Beyond finding an optimal balance of healthy behaviors over 24 h, they all interact and influence each other. For example, aerobic physical activity has been shown to improve sleep quality [66] and can influence eating behaviors [67]. Screen time has been shown to disrupt sleep [68] and is associated with overconsumption of food [69]. Insufficient sleep can reduce physical activity level due to feelings of fatigue [51], is associated with more screen time late at night [68], and increases food intake [29]. Finally, certain foods may promote sleep or improve sleep quality [70], and the fuel we decide to ingest can certainly influence our performance in sport [71]. Thus, it becomes clearer that public health interventions, guidelines, and accompanying messages should target all of these behaviors synergistically to optimize health.

Influence of sleep in the treatment of obesity in adolescents

Although maintaining good sleeping habits is increasingly recognized as a good strategy to prevent future weight gain, there is also a growing body of evidence showing that adequate sleep is important to improve the success of weight-loss interventions [31]. Energy restriction combined with increased physical activity is typically used to induce weight loss and improve health markers. However, recent studies indicate that for the same weight-loss program, short sleepers can expect to lose less body fat compared to those who sleep the recommended amount per night [7274]. For example, a study conducted in obese adolescents who participated in a summer camp-based immersion treatment program showed that incorporating sleep components into weight loss interventions may boost their influence on sleep and ultimately improve the effectiveness of treatment outcomes [75].

The fact that lack of sufficient sleep may compromise the efficacy of common weight-loss interventions is increasingly recognized and accepted by health care professionals and has found its way into clinical practice. For example, the Canadian Obesity Network (the largest obesity organization in the world) launched a set of practitioner tools – the 5As of Obesity Management (ask, assess, advise, agree and assist) – that highlight the importance of addressing sleep for successful weight management [76].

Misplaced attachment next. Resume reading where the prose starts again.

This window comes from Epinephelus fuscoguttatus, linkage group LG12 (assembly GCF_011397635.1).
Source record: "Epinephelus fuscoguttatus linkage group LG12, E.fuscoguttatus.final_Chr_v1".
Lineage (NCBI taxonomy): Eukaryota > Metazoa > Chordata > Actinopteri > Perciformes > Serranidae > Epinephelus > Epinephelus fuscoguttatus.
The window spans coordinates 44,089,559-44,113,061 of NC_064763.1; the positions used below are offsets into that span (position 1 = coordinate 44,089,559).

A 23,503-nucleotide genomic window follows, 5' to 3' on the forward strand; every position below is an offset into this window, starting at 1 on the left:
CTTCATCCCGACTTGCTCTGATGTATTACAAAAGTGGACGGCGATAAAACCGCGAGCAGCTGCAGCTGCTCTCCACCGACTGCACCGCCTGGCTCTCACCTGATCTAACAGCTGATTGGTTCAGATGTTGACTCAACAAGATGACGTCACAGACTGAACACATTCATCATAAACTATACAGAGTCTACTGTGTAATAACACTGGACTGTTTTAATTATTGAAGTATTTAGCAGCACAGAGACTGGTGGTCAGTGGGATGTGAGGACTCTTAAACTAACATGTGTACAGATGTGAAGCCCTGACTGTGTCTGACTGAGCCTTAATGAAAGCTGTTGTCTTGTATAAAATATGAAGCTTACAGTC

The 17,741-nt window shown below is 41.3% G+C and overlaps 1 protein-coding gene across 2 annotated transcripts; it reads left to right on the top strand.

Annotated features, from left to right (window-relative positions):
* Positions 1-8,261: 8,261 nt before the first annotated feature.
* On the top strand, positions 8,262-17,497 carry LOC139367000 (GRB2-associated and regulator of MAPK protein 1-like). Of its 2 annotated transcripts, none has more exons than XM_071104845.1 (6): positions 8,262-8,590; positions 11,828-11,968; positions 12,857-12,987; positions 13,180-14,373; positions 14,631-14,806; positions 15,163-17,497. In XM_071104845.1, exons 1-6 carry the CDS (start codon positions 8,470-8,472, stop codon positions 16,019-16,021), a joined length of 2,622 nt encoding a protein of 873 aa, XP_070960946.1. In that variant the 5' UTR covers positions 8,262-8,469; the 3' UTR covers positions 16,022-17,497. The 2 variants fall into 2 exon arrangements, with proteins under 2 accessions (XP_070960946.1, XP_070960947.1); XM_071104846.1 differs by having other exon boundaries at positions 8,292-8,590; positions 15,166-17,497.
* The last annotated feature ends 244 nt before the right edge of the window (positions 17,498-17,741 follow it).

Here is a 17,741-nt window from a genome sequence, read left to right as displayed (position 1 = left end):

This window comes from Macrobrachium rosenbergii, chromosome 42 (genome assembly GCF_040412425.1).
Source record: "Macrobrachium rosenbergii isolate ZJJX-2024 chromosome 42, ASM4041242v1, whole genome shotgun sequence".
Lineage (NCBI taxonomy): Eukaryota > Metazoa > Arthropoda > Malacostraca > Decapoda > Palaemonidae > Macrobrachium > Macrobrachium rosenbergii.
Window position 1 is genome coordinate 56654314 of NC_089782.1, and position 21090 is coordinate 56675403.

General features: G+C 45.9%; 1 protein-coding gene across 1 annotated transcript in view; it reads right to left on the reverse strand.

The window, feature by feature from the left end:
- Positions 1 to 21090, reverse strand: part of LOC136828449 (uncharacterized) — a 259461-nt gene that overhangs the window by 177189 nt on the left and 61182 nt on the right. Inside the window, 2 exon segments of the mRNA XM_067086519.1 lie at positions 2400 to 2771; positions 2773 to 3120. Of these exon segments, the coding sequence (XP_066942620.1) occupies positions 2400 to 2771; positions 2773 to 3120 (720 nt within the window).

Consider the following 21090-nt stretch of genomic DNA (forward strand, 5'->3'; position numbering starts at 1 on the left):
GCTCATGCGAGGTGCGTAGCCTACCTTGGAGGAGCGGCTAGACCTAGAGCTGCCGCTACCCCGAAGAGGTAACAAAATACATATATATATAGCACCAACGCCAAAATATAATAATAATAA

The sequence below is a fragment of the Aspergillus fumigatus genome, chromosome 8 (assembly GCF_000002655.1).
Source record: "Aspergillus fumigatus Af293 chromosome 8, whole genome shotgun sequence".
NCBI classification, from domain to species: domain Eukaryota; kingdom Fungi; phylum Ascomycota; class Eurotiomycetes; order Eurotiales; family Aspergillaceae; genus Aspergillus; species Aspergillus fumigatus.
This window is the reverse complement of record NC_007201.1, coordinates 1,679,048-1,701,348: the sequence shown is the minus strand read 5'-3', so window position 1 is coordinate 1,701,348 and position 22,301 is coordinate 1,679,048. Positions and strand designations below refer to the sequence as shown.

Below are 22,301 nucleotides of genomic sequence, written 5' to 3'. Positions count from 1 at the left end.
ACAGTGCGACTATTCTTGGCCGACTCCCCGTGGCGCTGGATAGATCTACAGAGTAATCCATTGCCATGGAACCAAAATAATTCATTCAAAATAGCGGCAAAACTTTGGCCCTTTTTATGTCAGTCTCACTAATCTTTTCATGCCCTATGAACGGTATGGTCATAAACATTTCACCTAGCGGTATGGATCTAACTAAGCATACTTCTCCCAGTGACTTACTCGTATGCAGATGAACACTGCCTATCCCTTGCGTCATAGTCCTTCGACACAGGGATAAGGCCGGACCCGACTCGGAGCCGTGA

Successful weight management is not an easy task, and a good understanding of the root causes of weight gain and barriers to weight management is crucial to success. Although there is no simple solution, many health professionals don’t even ask questions about sleep [29]; unfortunately, it can be an important confounding factor on the road to success. Sleep should definitively be included as part of the lifestyle package that traditionally has focused on diet and physical activity.

Sleep interventions and their impact on obesity management in adolescents

A systematic review and meta-analysis of interventions targeting sleep and their impact on child body weight, diet and physical activity has recently been published [12]. Of the eight randomized controlled trials included, three enforced a sleep protocol and five targeted sleep as part of multicomponent behavioral interventions either exclusively or together with nutrition and physical activity. Overall, findings from the included studies suggest that where improvements in child sleep duration were achieved, a positive impact on body mass index, nutrition and physical activity were also observed. This is in line with a recent review of randomized controlled trials which included studies mainly conducted in adults showing that improvements in sleep duration resulted in a significant reduction of 0.54 kg (95 % CI −1.01 to −0.07) in body weight compared to those in the control group [77]. Preliminary observations from a prospective randomized controlled trial to measure the effects of extending sleep on body weight in adult short sleepers with obesity also revealed that participants in the intervention group reported more willingness to exercise and fewer cravings for sweet and salty foods during the evening compared to participants in the control group [78].